The steering column actuator 24 is similar to the seat actuator 18 but has a plurality of hydraulic actuators to provide one (1) to four (4) degrees of freedom of vibration to the steering column portion 22. The hydraulic actuators may be actuated independently and/or simultaneously relative to each other to provide three translational axes (X, Y, Z) and one rotational axis (roll) of vibration to the steering column portion 22. Each hydraulic actuator is actuated by the hydraulic system and electronic controller. The steering column actuator is commercially available from Team Corporation as previously described. It should be appreciated that the seated occupant grips the steering column portion 22.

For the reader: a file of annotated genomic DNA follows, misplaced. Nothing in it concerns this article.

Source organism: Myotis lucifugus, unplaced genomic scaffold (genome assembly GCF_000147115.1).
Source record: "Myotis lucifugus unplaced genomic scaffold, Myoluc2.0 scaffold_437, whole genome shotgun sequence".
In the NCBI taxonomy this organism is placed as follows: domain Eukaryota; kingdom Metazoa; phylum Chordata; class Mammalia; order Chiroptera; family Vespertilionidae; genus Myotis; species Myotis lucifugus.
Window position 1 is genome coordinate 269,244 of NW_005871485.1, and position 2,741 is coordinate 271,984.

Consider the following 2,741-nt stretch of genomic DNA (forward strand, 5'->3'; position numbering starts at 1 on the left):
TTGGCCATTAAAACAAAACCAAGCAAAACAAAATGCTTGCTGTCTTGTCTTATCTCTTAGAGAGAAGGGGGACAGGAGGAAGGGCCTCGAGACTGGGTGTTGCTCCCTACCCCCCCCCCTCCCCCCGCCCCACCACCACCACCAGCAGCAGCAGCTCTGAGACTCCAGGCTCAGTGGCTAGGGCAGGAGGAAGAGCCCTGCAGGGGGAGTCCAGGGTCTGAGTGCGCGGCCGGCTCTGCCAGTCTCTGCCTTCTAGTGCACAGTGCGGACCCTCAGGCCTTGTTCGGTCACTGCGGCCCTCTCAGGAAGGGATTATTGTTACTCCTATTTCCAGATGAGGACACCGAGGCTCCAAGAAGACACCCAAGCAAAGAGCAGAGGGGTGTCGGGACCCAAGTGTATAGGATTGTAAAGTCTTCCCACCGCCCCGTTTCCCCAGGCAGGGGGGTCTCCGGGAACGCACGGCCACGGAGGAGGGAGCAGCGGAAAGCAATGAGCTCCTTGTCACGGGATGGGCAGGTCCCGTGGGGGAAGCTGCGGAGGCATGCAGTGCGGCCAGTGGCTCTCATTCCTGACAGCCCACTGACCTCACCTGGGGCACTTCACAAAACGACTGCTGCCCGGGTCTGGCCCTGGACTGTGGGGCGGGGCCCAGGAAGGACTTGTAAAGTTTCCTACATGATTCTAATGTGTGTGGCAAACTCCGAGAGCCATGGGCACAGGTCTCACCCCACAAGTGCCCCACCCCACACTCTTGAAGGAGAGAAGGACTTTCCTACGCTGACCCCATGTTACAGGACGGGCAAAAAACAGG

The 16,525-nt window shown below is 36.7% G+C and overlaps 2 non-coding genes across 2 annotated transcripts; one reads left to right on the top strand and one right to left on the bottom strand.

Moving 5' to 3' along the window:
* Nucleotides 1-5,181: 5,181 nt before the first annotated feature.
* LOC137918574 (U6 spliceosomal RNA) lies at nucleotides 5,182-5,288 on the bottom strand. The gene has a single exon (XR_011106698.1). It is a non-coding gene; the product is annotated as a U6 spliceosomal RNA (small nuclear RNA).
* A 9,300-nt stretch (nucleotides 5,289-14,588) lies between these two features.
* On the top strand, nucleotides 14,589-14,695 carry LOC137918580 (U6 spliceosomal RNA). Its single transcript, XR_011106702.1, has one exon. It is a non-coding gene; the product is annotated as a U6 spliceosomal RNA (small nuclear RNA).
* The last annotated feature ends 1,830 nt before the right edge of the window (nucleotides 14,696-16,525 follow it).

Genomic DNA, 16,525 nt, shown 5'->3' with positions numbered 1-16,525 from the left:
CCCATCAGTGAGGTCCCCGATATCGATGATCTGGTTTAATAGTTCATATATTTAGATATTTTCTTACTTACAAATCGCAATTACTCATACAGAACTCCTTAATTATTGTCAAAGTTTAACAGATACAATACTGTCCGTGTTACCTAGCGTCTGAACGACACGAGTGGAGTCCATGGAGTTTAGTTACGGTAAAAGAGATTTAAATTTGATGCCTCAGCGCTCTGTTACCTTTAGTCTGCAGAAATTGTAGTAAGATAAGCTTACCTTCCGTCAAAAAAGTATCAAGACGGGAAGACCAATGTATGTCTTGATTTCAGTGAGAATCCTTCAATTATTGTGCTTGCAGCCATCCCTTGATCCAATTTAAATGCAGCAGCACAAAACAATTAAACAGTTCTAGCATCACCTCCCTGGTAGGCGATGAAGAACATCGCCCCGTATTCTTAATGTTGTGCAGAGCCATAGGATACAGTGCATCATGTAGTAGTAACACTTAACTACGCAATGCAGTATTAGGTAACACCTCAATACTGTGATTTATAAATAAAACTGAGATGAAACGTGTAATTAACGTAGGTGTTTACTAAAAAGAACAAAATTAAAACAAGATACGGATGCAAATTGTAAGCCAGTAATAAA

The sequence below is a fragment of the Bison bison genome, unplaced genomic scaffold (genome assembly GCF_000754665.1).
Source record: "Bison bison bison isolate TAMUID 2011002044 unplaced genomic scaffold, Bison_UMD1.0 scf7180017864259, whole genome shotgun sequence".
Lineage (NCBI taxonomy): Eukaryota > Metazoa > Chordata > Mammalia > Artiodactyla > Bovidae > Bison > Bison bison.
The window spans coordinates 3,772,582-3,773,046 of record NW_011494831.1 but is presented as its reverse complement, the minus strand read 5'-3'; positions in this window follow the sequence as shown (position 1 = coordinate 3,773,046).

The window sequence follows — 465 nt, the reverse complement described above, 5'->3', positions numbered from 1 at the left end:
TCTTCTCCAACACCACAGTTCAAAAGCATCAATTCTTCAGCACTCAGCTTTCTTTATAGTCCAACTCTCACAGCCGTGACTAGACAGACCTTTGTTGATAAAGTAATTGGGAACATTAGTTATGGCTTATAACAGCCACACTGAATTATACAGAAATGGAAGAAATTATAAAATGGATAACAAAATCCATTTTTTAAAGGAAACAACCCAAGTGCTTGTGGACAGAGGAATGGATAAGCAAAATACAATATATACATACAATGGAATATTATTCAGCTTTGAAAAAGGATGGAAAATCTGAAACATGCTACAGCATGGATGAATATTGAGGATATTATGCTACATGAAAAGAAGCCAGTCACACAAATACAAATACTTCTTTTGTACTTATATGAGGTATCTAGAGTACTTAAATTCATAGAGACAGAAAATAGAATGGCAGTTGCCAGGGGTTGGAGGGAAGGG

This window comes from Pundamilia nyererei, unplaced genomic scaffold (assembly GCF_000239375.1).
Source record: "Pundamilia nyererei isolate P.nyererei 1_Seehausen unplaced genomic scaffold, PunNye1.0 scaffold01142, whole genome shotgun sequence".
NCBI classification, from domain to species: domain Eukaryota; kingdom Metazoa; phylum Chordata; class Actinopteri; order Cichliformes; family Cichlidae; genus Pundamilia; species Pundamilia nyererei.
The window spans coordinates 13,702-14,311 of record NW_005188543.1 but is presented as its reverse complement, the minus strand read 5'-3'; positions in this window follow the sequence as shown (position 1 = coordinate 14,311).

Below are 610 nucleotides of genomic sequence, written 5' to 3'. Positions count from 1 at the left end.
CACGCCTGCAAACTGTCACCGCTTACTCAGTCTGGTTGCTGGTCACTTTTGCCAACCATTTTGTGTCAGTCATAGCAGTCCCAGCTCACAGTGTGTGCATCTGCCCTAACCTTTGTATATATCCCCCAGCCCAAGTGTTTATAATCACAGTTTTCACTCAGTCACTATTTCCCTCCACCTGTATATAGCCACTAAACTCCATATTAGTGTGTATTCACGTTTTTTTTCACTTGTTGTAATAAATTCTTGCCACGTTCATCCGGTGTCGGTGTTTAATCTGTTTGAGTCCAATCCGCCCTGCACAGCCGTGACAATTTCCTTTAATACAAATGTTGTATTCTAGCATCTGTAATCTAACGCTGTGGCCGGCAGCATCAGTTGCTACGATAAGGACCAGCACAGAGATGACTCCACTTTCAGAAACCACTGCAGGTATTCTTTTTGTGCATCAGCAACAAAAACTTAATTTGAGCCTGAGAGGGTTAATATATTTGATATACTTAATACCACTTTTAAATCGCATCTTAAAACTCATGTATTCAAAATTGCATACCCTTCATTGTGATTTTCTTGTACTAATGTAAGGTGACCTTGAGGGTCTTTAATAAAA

The vehicle vibration simulator 10 also includes a steering column reaction mass 26 for the steering column actuator 24. The steering column reaction mass 26 may be made of any suitable material, such as concrete, reacting the forces produced by the steering column actuator 24. The vehicle vibration simulator 10 also includes at least one, preferably a plurality of air isolators 28 between the steering column reaction mass 26 and the reaction mass 12. Preferably, the air isolator 28 is disposed near each corner of the steering column reaction mass 26 and connected thereto by suitable means. The vehicle vibration simulator 10 includes at least one, preferably a plurality of gas shock absorbers 32 between the steering column reaction mass 26 and the reaction mass 12.